Exterior Wall Cladding Designs & Ideas
Jordan Iverson Signature Homes
2012 KuDa Photography
The Carter Rohrer Co.
Bluestone Patio space at the side entrance
Connor Mill-Built Homes
Formal Entry with elegant architectural details and proper scale and proportion.
Moore Architects, PC
The renovation of the Woodland Residence centered around two basic ideas. The first was to open the house to light and views of the surrounding woods. The second, due to a limited budget, was to minimize the amount of new footprint while retaining as much of the existing structure as possible. The existing house was in dire need of updating. It was a warren of small rooms with long hallways connecting them. This resulted in dark spaces that had little relationship to the exterior. Most of the non bearing walls were demolished in order to allow for a more open concept while dividing the house into clearly defined private and public areas. The new plan is organized around a soaring new cathedral space that cuts through the center of the house, containing the living and family room spaces. A new screened porch extends the family room through a large folding door - completely blurring the line between inside and outside. The other public functions (dining and kitchen) are located adjacently. A massive, off center pivoting door opens to a dramatic entry with views through a new open staircase to the trees beyond. The new floor plan allows for views to the exterior from virtually any position in the house, which reinforces the connection to the outside. The open concept was continued into the kitchen where the decision was made to eliminate all wall cabinets. This allows for oversized windows, unusual in most kitchens, to wrap the corner dissolving the sense of containment. A large, double-loaded island, capped with a single slab of stone, provides the required storage. A bar and beverage center back up to the family room, allowing for graceful gathering around the kitchen. Windows fill as much wall space as possible; the effect is a comfortable, completely light-filled room that feels like it is nestled among the trees. It has proven to be the center of family activity and the heart of the residence. Hoachlander Davis Photography
The Eagle Harbor Cabin is located on a wooded waterfront property on Lake Superior, at the northerly edge of Michigan’s Upper Peninsula, about 300 miles northeast of Minneapolis. The wooded 3-acre site features the rocky shoreline of Lake Superior, a lake that sometimes behaves like the ocean. The 2,000 SF cabin cantilevers out toward the water, with a 40-ft. long glass wall facing the spectacular beauty of the lake. The cabin is composed of two simple volumes: a large open living/dining/kitchen space with an open timber ceiling structure and a 2-story “bedroom tower,” with the kids’ bedroom on the ground floor and the parents’ bedroom stacked above. The interior spaces are wood paneled, with exposed framing in the ceiling. The cabinets use PLYBOO, a FSC-certified bamboo product, with mahogany end panels. The use of mahogany is repeated in the custom mahogany/steel curvilinear dining table and in the custom mahogany coffee table. The cabin has a simple, elemental quality that is enhanced by custom touches such as the curvilinear maple entry screen and the custom furniture pieces. The cabin utilizes native Michigan hardwoods such as maple and birch. The exterior of the cabin is clad in corrugated metal siding, offset by the tall fireplace mass of Montana ledgestone at the east end. The house has a number of sustainable or “green” building features, including 2x8 construction (40% greater insulation value); generous glass areas to provide natural lighting and ventilation; large overhangs for sun and snow protection; and metal siding for maximum durability. Sustainable interior finish materials include bamboo/plywood cabinets, linoleum floors, locally-grown maple flooring and birch paneling, and low-VOC paints.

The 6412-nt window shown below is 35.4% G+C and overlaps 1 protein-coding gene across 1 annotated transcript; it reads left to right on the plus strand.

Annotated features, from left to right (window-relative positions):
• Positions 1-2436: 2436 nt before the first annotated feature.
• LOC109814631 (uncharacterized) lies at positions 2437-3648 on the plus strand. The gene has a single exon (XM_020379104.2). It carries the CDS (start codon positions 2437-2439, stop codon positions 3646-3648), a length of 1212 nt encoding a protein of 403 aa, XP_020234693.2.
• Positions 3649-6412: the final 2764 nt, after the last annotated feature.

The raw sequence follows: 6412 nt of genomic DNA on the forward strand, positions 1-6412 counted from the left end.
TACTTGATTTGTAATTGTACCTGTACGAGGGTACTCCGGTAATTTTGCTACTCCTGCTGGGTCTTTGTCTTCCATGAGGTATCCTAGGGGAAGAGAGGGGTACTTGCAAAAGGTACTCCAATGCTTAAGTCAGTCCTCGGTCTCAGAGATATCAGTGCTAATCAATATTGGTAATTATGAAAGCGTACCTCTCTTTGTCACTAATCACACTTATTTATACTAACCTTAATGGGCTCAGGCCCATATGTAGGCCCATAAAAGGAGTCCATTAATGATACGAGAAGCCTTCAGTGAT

Carl Mattison Design
Remodeled exterior of former derelict property in the Grant Park Historic District of Atlanta, GA
Joan Heaton Architects
The entry from the street looking to the westerly view. The house steps down the hill capturing light, breezes, views on every level. Photo by: Daniel Sheehan
Rehkamp Larson Architects, Inc.
Scott Amundson Photography
Castanes Architects PS
The translucent garage door lights up the driveway at night. On the street elevation, the proportions of the house is scaled down to bring it to a pedestrian level, while also creating a sense of privacy. Photo: Aaron Leitz
Styling by Anna Williams of Ethos Interiors. Photography by Naomi Abdilla.
Barnes Vanze Architects, Inc.
Photographer: Anice Hoachlander from Hoachlander Davis Photography, LLC Principal Architect: Anthony "Ankie" Barnes, AIA, LEED AP Project Architect: Daniel Porter
Peter Zimmerman Architects
Studio 6 Architects
Street view from the front of the home
CHRISTIAN DEAN ARCHITECTURE, LLC
Exterior from backyard. Photo:Chad Holder